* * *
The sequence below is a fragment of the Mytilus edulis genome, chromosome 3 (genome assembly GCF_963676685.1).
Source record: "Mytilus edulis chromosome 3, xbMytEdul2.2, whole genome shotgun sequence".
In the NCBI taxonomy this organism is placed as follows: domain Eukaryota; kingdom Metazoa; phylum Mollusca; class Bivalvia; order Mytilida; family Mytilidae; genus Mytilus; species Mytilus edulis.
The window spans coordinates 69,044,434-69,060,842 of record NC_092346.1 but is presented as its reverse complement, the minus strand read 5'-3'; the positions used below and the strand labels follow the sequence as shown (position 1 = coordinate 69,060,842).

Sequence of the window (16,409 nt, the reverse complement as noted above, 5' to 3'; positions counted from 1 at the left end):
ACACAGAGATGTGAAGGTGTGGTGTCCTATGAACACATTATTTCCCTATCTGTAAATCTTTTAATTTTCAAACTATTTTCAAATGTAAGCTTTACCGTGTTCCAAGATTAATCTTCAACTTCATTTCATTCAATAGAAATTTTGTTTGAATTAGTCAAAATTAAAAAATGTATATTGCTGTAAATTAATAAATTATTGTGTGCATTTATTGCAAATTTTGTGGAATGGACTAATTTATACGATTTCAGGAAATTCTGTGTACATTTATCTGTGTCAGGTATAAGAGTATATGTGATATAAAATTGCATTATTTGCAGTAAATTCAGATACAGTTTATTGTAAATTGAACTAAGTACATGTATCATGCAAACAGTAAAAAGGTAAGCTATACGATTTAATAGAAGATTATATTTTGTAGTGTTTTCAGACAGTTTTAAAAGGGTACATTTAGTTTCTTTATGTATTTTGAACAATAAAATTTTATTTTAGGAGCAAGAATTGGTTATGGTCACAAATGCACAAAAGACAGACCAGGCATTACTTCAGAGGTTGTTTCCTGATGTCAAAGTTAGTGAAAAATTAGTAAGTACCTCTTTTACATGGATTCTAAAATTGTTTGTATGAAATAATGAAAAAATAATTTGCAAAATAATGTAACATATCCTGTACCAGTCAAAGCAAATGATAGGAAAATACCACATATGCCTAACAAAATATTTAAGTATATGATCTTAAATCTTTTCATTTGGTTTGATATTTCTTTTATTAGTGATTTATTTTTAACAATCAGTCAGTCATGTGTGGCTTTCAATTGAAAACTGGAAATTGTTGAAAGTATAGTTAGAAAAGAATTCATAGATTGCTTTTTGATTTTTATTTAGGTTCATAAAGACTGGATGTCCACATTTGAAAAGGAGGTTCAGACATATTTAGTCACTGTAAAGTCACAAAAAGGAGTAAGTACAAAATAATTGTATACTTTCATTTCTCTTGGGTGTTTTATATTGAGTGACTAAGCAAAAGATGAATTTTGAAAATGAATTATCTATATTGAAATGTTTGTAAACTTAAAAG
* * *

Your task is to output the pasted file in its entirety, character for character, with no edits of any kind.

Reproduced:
The sequence below is a fragment of the Mytilus edulis genome, chromosome 3 (genome assembly GCF_963676685.1).
Source record: "Mytilus edulis chromosome 3, xbMytEdul2.2, whole genome shotgun sequence".
In the NCBI taxonomy this organism is placed as follows: domain Eukaryota; kingdom Metazoa; phylum Mollusca; class Bivalvia; order Mytilida; family Mytilidae; genus Mytilus; species Mytilus edulis.
The window spans coordinates 69,044,434-69,060,842 of record NC_092346.1 but is presented as its reverse complement, the minus strand read 5'-3'; the positions used below and the strand labels follow the sequence as shown (position 1 = coordinate 69,060,842).

Sequence of the window (16,409 nt, the reverse complement as noted above, 5' to 3'; positions counted from 1 at the left end):
ACACAGAGATGTGAAGGTGTGGTGTCCTATGAACACATTATTTCCCTATCTGTAAATCTTTTAATTTTCAAACTATTTTCAAATGTAAGCTTTACCGTGTTCCAAGATTAATCTTCAACTTCATTTCATTCAATAGAAATTTTGTTTGAATTAGTCAAAATTAAAAAATGTATATTGCTGTAAATTAATAAATTATTGTGTGCATTTATTGCAAATTTTGTGGAATGGACTAATTTATACGATTTCAGGAAATTCTGTGTACATTTATCTGTGTCAGGTATAAGAGTATATGTGATATAAAATTGCATTATTTGCAGTAAATTCAGATACAGTTTATTGTAAATTGAACTAAGTACATGTATCATGCAAACAGTAAAAAGGTAAGCTATACGATTTAATAGAAGATTATATTTTGTAGTGTTTTCAGACAGTTTTAAAAGGGTACATTTAGTTTCTTTATGTATTTTGAACAATAAAATTTTATTTTAGGAGCAAGAATTGGTTATGGTCACAAATGCACAAAAGACAGACCAGGCATTACTTCAGAGGTTGTTTCCTGATGTCAAAGTTAGTGAAAAATTAGTAAGTACCTCTTTTACATGGATTCTAAAATTGTTTGTATGAAATAATGAAAAAATAATTTGCAAAATAATGTAACATATCCTGTACCAGTCAAAGCAAATGATAGGAAAATACCACATATGCCTAACAAAATATTTAAGTATATGATCTTAAATCTTTTCATTTGGTTTGATATTTCTTTTATTAGTGATTTATTTTTAACAATCAGTCAGTCATGTGTGGCTTTCAATTGAAAACTGGAAATTGTTGAAAGTATAGTTAGAAAAGAATTCATAGATTGCTTTTTGATTTTTATTTAGGTTCATAAAGACTGGATGTCCACATTTGAAAAGGAGGTTCAGACATATTTAGTCACTGTAAAGTCACAAAAAGGAGTAAGTACAAAATAATTGTATACTTTCATTTCTCTTGGGTGTTTTATATTGAGTGACTAAGCAAAAGATGAATTTTGAAAATGAATTATCTATATTGAAATGTTTGTAAACTTAAAAG